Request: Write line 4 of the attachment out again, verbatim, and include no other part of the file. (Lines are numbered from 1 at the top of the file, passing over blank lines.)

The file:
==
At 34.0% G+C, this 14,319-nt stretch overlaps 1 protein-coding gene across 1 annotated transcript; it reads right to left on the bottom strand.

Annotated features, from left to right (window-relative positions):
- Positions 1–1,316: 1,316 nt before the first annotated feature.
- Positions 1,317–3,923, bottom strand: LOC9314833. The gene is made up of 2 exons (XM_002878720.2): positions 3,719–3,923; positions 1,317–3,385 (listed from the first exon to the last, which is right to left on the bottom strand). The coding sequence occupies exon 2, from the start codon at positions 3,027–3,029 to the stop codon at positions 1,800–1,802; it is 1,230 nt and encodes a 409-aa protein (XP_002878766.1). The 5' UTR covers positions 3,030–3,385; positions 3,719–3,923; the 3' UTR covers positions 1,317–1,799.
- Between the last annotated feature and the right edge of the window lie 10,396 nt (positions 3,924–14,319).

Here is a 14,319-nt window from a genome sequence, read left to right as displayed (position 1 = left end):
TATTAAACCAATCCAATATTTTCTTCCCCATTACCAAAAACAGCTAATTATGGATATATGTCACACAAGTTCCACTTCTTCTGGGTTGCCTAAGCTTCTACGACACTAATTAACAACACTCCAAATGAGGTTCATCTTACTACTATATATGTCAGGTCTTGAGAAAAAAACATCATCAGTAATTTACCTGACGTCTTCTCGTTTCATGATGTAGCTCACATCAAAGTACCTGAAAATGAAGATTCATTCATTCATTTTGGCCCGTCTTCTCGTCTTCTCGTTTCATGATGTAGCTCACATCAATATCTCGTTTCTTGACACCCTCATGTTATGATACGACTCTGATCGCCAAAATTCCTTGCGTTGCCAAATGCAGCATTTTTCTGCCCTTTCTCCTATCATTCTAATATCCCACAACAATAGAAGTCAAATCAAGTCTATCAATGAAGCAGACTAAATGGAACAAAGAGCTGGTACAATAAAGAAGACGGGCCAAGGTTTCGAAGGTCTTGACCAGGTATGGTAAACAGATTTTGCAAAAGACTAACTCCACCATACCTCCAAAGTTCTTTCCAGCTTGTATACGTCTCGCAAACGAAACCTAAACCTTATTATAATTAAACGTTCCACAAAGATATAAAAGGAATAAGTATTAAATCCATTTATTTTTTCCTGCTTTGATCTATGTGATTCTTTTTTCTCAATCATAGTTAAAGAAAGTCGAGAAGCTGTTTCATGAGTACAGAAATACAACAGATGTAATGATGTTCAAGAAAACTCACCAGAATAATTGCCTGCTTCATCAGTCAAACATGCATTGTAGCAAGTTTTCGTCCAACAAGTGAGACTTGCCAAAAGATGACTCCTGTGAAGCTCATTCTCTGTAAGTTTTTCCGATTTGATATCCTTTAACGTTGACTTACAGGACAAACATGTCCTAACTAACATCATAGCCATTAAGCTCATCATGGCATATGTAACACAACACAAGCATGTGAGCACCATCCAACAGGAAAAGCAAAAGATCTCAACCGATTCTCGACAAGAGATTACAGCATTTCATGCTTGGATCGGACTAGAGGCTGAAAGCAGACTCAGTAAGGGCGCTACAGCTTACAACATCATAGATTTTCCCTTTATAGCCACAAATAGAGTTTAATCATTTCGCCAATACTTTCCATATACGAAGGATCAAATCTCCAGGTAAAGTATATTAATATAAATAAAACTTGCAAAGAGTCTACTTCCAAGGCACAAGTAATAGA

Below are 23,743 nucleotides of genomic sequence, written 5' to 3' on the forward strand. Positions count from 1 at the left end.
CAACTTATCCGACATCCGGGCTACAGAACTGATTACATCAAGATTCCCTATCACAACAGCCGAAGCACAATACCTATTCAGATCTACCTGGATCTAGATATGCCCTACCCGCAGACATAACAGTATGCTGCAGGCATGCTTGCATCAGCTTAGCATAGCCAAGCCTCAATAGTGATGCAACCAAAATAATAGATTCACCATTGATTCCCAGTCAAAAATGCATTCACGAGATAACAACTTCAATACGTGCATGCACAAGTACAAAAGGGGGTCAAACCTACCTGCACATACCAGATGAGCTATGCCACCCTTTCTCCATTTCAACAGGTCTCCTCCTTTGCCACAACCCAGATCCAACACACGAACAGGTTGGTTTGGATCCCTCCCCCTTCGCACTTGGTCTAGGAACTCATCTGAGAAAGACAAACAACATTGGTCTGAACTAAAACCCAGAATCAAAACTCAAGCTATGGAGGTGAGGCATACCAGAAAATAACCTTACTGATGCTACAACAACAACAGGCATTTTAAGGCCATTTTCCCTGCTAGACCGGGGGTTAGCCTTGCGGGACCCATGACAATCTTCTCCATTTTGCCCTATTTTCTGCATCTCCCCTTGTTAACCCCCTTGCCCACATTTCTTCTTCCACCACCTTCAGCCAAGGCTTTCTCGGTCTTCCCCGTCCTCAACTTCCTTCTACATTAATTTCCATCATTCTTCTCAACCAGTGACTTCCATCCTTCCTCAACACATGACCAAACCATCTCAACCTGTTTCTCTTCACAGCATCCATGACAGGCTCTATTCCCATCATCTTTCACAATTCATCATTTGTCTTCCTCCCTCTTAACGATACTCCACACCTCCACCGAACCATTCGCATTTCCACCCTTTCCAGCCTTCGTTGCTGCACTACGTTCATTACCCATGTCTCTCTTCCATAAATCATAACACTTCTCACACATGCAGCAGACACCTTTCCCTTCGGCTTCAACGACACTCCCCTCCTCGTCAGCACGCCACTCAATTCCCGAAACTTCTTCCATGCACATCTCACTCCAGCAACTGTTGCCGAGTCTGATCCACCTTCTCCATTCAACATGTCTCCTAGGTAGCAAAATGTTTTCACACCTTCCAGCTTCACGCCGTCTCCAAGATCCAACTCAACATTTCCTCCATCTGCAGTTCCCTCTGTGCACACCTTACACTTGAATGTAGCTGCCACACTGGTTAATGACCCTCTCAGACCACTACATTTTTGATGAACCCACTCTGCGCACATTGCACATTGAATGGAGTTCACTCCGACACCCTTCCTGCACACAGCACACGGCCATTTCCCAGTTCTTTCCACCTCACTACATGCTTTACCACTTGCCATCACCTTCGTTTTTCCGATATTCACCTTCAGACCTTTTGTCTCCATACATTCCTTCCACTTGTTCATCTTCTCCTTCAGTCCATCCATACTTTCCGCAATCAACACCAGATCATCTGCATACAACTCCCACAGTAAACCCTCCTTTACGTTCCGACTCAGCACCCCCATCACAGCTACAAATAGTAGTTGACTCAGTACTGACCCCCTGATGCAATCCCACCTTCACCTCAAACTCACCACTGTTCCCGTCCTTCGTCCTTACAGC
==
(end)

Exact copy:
- Positions 1,317–3,923, bottom strand: LOC9314833. The gene is made up of 2 exons (XM_002878720.2): positions 3,719–3,923; positions 1,317–3,385 (listed from the first exon to the last, which is right to left on the bottom strand). The coding sequence occupies exon 2, from the start codon at positions 3,027–3,029 to the stop codon at positions 1,800–1,802; it is 1,230 nt and encodes a 409-aa protein (XP_002878766.1). The 5' UTR covers positions 3,030–3,385; positions 3,719–3,923; the 3' UTR covers positions 1,317–1,799.